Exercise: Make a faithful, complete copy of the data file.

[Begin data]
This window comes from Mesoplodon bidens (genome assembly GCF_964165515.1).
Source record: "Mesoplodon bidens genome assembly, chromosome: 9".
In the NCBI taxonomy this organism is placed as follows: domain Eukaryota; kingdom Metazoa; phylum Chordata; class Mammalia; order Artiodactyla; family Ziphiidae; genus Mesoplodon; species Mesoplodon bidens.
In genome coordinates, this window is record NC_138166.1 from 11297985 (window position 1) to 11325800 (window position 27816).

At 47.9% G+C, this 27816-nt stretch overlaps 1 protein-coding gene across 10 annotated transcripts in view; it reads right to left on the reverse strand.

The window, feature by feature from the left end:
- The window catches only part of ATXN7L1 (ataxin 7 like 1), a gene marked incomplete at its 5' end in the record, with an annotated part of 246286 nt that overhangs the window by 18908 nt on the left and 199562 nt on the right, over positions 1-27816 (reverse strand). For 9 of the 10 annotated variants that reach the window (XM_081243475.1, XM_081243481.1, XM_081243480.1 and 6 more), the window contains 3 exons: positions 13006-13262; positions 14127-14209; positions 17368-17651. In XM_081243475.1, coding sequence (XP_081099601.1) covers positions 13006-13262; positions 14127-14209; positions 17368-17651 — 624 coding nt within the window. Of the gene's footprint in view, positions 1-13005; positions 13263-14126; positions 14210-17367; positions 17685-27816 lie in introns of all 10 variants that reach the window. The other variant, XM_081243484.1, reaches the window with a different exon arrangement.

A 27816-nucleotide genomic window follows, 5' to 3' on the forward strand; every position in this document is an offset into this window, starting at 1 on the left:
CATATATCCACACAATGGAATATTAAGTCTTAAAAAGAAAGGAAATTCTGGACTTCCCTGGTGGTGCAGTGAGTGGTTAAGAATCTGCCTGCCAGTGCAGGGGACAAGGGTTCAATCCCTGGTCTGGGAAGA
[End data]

This window comes from Mesoplodon bidens (genome assembly GCF_964165515.1).
Source record: "Mesoplodon bidens genome assembly, chromosome: 9".
In the NCBI taxonomy this organism is placed as follows: domain Eukaryota; kingdom Metazoa; phylum Chordata; class Mammalia; order Artiodactyla; family Ziphiidae; genus Mesoplodon; species Mesoplodon bidens.
In genome coordinates, this window is record NC_138166.1 from 11297985 (window position 1) to 11325800 (window position 27816).

At 47.9% G+C, this 27816-nt stretch overlaps 1 protein-coding gene across 10 annotated transcripts in view; it reads right to left on the reverse strand.

The window, feature by feature from the left end:
- The window catches only part of ATXN7L1 (ataxin 7 like 1), a gene marked incomplete at its 5' end in the record, with an annotated part of 246286 nt that overhangs the window by 18908 nt on the left and 199562 nt on the right, over positions 1-27816 (reverse strand). For 9 of the 10 annotated variants that reach the window (XM_081243475.1, XM_081243481.1, XM_081243480.1 and 6 more), the window contains 3 exons: positions 13006-13262; positions 14127-14209; positions 17368-17651. In XM_081243475.1, coding sequence (XP_081099601.1) covers positions 13006-13262; positions 14127-14209; positions 17368-17651 — 624 coding nt within the window. Of the gene's footprint in view, positions 1-13005; positions 13263-14126; positions 14210-17367; positions 17685-27816 lie in introns of all 10 variants that reach the window. The other variant, XM_081243484.1, reaches the window with a different exon arrangement.

A 27816-nucleotide genomic window follows, 5' to 3' on the forward strand; every position in this document is an offset into this window, starting at 1 on the left:
CATATATCCACACAATGGAATATTAAGTCTTAAAAAGAAAGGAAATTCTGGACTTCCCTGGTGGTGCAGTGAGTGGTTAAGAATCTGCCTGCCAGTGCAGGGGACAAGGGTTCAATCCCTGGTCTGGGAAGA